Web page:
Tuesday, December 6, 2022

Chart Of The Day: With Fundamentals Unclear, Dollar’s Drop Looks Technical


The is down more than 0.5% as of the time of writing, trading at the very bottom of the session, demonstrating no takers. Should traders dismiss that as simply due to risk-on appetite, they should note that both Treasuries and are rising.

It’s strange too for the greenback to be sold off when US futures and stocks rise together with gold and Treasuries. Even more confounding, the dollar was been recovering from a slump fueled by the gridlock surrounding the possibility of another government stimulus package.

Since more money in the system dilutes the value of each individual dollar, now that there’s renewed risk-on because of mixed election results pointing to the probability of a divided government, negating fears of a Blue Wave triggering massive new stimulus being rolled out, why would the dollar start falling again?

Perhaps it’s due to a total lack of coherent fundamental drivers. As such, it might be time to look to the technical forces of supply and demand for an explanation.

DXY Daily

The USD found an unwelcoming 100 DMA on Monday, as a bearish stronghold pushed prices back down. Bulls retested the bearish resolve on Wednesday, at the 94 level, but bears flooded bulls with supply, driving bulls down toward the neckline of a H&S continuation pattern.

The pattern no doubt developed as the dollar was pushed and pulled on the whipsaw of conflicting market themes, gyrating between its haven status and expectations of its value being watered down by stimulus.

Nevertheless—and despite the conflicting fundamental drivers—as an entity, the global reserve currency’s trade developed its own rhythm. If the dollar falls below 92.50, it will have completed a phase in market mechanics in which a chain reaction of positions winding and unwinding would set up momentum for the dollar to retest its 91.75, Sept. 1 low. At that point, traders would begin eyeing the psychological 90.00 roadblock as they consider what would happen if it’s breached.

Trading Strategies

Conservative traders might want to wait for the downside breakout to produce a new low in the downtrend, then return to retest the integrity of the neckline, to insure a continued selloff before risking a short position.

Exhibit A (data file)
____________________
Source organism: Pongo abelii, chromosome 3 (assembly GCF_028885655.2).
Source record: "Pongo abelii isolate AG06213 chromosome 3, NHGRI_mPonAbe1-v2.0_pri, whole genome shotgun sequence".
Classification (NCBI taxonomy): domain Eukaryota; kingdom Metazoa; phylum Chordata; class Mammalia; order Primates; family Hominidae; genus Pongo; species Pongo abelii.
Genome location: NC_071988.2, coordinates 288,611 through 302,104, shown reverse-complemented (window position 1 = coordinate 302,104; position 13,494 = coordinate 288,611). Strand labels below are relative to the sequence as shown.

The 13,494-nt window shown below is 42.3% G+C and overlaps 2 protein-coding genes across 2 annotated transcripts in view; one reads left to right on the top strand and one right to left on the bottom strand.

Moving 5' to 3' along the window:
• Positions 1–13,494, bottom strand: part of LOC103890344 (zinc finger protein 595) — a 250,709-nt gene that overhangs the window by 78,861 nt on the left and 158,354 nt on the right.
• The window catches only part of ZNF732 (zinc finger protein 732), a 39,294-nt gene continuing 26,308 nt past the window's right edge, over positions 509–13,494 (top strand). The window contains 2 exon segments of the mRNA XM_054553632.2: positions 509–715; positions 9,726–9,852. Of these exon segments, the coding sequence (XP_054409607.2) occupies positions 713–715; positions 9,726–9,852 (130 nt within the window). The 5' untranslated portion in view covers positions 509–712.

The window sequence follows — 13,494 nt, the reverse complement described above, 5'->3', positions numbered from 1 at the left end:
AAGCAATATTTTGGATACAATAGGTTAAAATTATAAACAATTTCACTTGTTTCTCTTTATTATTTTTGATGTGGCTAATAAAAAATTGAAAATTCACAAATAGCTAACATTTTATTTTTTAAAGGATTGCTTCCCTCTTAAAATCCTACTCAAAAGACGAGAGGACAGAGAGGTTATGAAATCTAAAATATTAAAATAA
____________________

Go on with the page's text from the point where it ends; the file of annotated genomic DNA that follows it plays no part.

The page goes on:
Moderate traders should wait for the same lower trough and the expected return-move for a better entry, even if not for further confirmation that market mechanics were pushing the dollar lower, on a downward trajectory.

Aggressive traders are likely to be content with a neckline penetration that exceeds at least the Oct. 21 low, provided they understand the potential for a bear trap and are prepared, with a coherent, preset trading plan.

They need to consider that if they enter after the penetration reached far enough to go below 92.50, where they become exposed to a significant pullback toward the resistance of the pattern. At that point they’d be too close to the presumed support of the Sept. 1 level and the powerfully psychological 90 level, potentially diminishing any chance of a favorable risk-reward ratio.

Therefore, they must do one of the following things: 1. Wait for a corrective risk closer to resistance; 2. place an artificial stop that has no natural anchor, such as a resistance, but is arbitrarily made up to keep risk low, which could wipe out the position entirely; or 3. place a target below the expected supports, taking the chance the price won’t get there too soon. Here’s an example:

Trade Sample

  • Entry: 92.50 – waiting for a bounce of the neckline for the price to be closer to the neckline
  • Stop-Loss: 93.00
  • Risk: 50 pips
  • Target: 91.00
  • Reward: 150 pips
  • Risk:Reward Ratio: 1:3

Author’s Note: This is just a trading sample. It should go without saying that there is no guarantee the dollar will resume its present course or that our interpretation is correct. Moreover, there are many ways and variations to approach this trade. This isn’t the one, true way to trade it. Finally, your personal circumstances—timing, budget and temperament—will impact the results of your trades. One win or loss is meaningless. You must find a style that makes sense for you and with which you’re comfortable, in order to have a shot at trading in the long run, by stacking up the statistics in your favor.

It takes time to learn how to do that. So, if you’re not prepared to invest your time and money, as with any other profession, trading is not for you.

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